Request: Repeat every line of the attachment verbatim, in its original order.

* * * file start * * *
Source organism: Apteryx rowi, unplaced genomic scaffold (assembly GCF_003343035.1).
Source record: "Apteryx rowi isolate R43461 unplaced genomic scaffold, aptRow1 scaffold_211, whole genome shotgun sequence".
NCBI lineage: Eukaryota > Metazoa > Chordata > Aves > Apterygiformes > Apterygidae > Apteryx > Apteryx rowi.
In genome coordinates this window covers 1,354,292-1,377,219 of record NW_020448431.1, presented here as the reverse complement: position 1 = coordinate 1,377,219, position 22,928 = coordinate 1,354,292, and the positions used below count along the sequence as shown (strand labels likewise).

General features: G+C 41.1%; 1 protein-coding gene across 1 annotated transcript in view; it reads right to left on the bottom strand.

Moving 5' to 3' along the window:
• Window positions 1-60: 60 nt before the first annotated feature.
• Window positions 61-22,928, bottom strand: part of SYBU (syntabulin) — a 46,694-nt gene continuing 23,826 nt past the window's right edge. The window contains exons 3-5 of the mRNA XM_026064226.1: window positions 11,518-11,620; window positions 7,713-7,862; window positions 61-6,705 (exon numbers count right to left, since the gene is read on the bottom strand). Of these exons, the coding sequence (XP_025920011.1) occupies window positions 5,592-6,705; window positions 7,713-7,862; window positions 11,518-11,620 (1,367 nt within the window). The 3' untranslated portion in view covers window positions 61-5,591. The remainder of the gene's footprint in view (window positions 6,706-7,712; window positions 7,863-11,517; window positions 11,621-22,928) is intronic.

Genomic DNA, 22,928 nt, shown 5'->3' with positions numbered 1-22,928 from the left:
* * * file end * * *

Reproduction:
Source organism: Apteryx rowi, unplaced genomic scaffold (assembly GCF_003343035.1).
Source record: "Apteryx rowi isolate R43461 unplaced genomic scaffold, aptRow1 scaffold_211, whole genome shotgun sequence".
NCBI lineage: Eukaryota > Metazoa > Chordata > Aves > Apterygiformes > Apterygidae > Apteryx > Apteryx rowi.
In genome coordinates this window covers 1,354,292-1,377,219 of record NW_020448431.1, presented here as the reverse complement: position 1 = coordinate 1,377,219, position 22,928 = coordinate 1,354,292, and the positions used below count along the sequence as shown (strand labels likewise).

General features: G+C 41.1%; 1 protein-coding gene across 1 annotated transcript in view; it reads right to left on the bottom strand.

Moving 5' to 3' along the window:
• Window positions 1-60: 60 nt before the first annotated feature.
• Window positions 61-22,928, bottom strand: part of SYBU (syntabulin) — a 46,694-nt gene continuing 23,826 nt past the window's right edge. The window contains exons 3-5 of the mRNA XM_026064226.1: window positions 11,518-11,620; window positions 7,713-7,862; window positions 61-6,705 (exon numbers count right to left, since the gene is read on the bottom strand). Of these exons, the coding sequence (XP_025920011.1) occupies window positions 5,592-6,705; window positions 7,713-7,862; window positions 11,518-11,620 (1,367 nt within the window). The 3' untranslated portion in view covers window positions 61-5,591. The remainder of the gene's footprint in view (window positions 6,706-7,712; window positions 7,863-11,517; window positions 11,621-22,928) is intronic.

Genomic DNA, 22,928 nt, shown 5'->3' with positions numbered 1-22,928 from the left: